Judging Indian Law: What Factors Influence Individual Justice’s Votes on Indian Law in the Modern Era
August 1, 2011
University of Toledo Law Review, Forthcoming
Abstract: Scholars of the Supreme Court often use a justice’s political ideology to predict their ultimate vote on Constitutional questions. While this approach may serve scholars well when questions involve hot button civil liberties issues that are the focus of confirmation hearings, ideology is in actuality a poor predictor of judicial behavior in other areas of law. This paper looks at one of the more complex – Federal Indian Law – and uses both descriptive statistics and more advanced quantitative analysis to go beyond the pure ideology and explain why individual Justices vote the way they do. Using the Fisher Exact Test, and a comprehensive new database of Indian Law decisions, I demonstrate that contrary to common expectations, factors like the Solicitor General’s participation are not significant in swaying an individual Justice’s vote, while factors like being the appellant party and certified questions of conflicting jurisdiction do statistically significantly alter an individual Justice’s vote on the merits. These factors provide better insight into the ultimate outcome – at a Justice level – of Indian law decisions before the Court, and can be used by parties to predict future Supreme Court outcomes on Indian law questions.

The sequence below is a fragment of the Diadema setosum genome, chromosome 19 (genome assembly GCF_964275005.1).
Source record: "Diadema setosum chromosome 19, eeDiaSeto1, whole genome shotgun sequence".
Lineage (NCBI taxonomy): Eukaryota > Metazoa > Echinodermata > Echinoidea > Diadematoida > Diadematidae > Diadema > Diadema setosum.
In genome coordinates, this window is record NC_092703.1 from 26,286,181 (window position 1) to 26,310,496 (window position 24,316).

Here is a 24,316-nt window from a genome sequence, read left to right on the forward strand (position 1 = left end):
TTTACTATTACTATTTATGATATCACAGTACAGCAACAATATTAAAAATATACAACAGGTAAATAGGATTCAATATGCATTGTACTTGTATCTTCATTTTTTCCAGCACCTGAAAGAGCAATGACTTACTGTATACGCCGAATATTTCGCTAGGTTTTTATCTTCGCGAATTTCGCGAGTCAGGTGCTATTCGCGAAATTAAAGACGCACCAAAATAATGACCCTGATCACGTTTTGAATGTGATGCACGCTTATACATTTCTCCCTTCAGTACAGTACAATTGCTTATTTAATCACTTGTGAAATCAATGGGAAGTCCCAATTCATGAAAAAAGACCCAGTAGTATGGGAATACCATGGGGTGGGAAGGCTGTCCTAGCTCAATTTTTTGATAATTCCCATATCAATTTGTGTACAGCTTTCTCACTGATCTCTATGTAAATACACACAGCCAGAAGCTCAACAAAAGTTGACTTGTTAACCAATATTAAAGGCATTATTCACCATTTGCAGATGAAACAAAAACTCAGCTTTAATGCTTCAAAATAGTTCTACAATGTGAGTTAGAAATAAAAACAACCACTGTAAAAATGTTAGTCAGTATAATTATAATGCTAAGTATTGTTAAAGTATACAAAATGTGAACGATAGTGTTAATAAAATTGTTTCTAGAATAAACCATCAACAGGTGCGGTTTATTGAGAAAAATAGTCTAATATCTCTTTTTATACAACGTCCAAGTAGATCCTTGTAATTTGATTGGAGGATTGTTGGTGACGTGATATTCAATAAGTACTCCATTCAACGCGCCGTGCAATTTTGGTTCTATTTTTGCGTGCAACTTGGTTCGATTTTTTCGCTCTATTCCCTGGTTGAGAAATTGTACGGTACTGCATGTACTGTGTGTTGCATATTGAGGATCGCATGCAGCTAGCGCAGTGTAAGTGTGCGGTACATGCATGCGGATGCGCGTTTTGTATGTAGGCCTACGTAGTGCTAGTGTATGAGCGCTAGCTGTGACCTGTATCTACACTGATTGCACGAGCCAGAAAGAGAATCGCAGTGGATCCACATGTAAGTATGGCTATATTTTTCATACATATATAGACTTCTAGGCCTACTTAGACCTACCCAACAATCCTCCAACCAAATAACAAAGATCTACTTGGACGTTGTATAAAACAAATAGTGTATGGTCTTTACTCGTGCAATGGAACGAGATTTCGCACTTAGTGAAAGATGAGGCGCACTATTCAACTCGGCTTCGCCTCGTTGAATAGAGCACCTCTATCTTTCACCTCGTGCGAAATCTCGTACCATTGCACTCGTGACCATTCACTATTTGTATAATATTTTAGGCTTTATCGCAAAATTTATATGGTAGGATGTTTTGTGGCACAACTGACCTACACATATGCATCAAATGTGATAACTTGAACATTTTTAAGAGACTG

Number of Pages in PDF File: 55
Keywords: Indian Law, Behavior, Supreme Court, Native American, fisher exact test, solicitor general, justice ideology, predict, model, social science, quantitative statistic
Date posted: August 2, 2011
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